I've spent the last week and a half in Southern California, returning to the regional lifestyle I led down here for four years. Last Wednesday, I went in my mom's garage and dusted the cobwebs off my folding bike, the one I named the Loose Goose when I bought it in 2008, and rode it down the hill to the San Juan train station.
On clear days, the cloudscapes outside the train window reach all the way to the mountains at San Bernardino.
When I arrived in Los Angeles, I went down to the subway platform with the Loose Goose, which I'd been advised not to ride due to a recalled part. A young Latino guy asked me about the folding bike, and we made small talk about bikes for a while. He said he had a bike, but it was "gangster" (not a chopper, not a cruiser, I'm not totally sure what he meant). I asked him if he was going to CicLAvia on Sunday. He hadn't heard about it, and speculated that there'd be a lot of "skinny" bikes there (I think he meant either fixies or just road bikes). Then we got on the Purple Line.
I walked up Western from Wilshire to Santa Monica to leave my bike at a shop where they could replace the recalled component. On the way, I saw lots of people on bikes. No women, mostly Latinos and Asian men. A Salvadoreño restaurant had a sign in the window that said, "Tenemos paches," which means they had patch kits to repair busted tires. The shop where I left my bike had a Korean owner and Latino mechanics. I asked the proprietor if he was going to CicLAvia, and he said no, but that he'd heard people talking about it.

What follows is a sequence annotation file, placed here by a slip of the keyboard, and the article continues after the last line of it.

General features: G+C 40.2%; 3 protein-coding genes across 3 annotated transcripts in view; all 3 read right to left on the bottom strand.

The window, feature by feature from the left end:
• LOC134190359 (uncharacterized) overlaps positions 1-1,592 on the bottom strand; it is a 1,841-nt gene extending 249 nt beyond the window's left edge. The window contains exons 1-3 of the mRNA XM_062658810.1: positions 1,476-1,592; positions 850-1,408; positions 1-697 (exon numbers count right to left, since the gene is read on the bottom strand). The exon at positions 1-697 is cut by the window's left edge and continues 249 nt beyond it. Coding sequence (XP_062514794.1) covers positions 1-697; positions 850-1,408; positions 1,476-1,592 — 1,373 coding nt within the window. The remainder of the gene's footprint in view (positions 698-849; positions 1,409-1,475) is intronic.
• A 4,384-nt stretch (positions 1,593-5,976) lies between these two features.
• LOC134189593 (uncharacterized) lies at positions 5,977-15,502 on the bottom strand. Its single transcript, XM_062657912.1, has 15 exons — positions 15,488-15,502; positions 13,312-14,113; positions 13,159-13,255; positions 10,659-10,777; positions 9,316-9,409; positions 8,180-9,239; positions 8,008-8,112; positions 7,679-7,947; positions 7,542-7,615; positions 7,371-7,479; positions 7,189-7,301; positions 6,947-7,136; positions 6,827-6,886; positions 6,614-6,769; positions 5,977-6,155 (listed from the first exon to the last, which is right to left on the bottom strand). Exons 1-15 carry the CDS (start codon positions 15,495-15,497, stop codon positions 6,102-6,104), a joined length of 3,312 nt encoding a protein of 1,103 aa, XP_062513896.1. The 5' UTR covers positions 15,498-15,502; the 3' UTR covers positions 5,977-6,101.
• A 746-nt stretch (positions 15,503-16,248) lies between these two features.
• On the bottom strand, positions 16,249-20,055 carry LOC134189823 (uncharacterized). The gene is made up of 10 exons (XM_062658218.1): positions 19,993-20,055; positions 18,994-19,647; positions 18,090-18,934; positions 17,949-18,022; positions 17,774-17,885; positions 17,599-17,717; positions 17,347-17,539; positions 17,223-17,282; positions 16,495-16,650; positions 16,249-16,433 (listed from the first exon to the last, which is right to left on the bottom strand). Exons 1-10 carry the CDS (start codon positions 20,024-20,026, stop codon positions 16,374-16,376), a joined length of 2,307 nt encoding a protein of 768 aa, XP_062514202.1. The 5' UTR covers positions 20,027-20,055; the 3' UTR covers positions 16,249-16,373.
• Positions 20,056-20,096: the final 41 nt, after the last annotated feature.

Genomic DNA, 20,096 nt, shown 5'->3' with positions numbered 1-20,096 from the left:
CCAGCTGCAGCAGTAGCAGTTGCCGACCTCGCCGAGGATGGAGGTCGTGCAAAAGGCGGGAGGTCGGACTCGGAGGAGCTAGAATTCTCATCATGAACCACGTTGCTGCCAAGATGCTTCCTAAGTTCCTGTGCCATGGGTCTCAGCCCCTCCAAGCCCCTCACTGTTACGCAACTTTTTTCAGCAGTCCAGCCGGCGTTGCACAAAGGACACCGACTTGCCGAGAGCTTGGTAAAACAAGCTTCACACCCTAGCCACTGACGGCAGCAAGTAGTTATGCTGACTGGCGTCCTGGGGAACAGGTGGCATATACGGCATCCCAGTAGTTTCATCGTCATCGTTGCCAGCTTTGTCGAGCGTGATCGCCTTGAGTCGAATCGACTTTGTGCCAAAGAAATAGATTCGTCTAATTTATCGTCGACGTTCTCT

I hopped on the 4 down Santa Monica Boulevard and passed a few more bike shops. There are a lot of people biking in central LA. How many of these cyclists would make it to CicLAvia? When the bus passed through Silver Lake, I saw a new green triangle park with many bike racks and chairs, echoing the public space innovations of Janette Sadik-Khan in New York, and far fewer bicyclists than I'd seen further west.
I went to Grand Central Market and got a sandía, then walked over to Broadway and Seventh and found that Clifton's Cafeteria was closed. Permanently? The signs out front were sort of ambiguous. I'll feel sad if they get rid of the Brookdale décor.
Then I walked along Pershing Square to the public library. I went up and sat in the funny suspended glass hall on the top floor, where you can hover over the newer wing and watch everybody.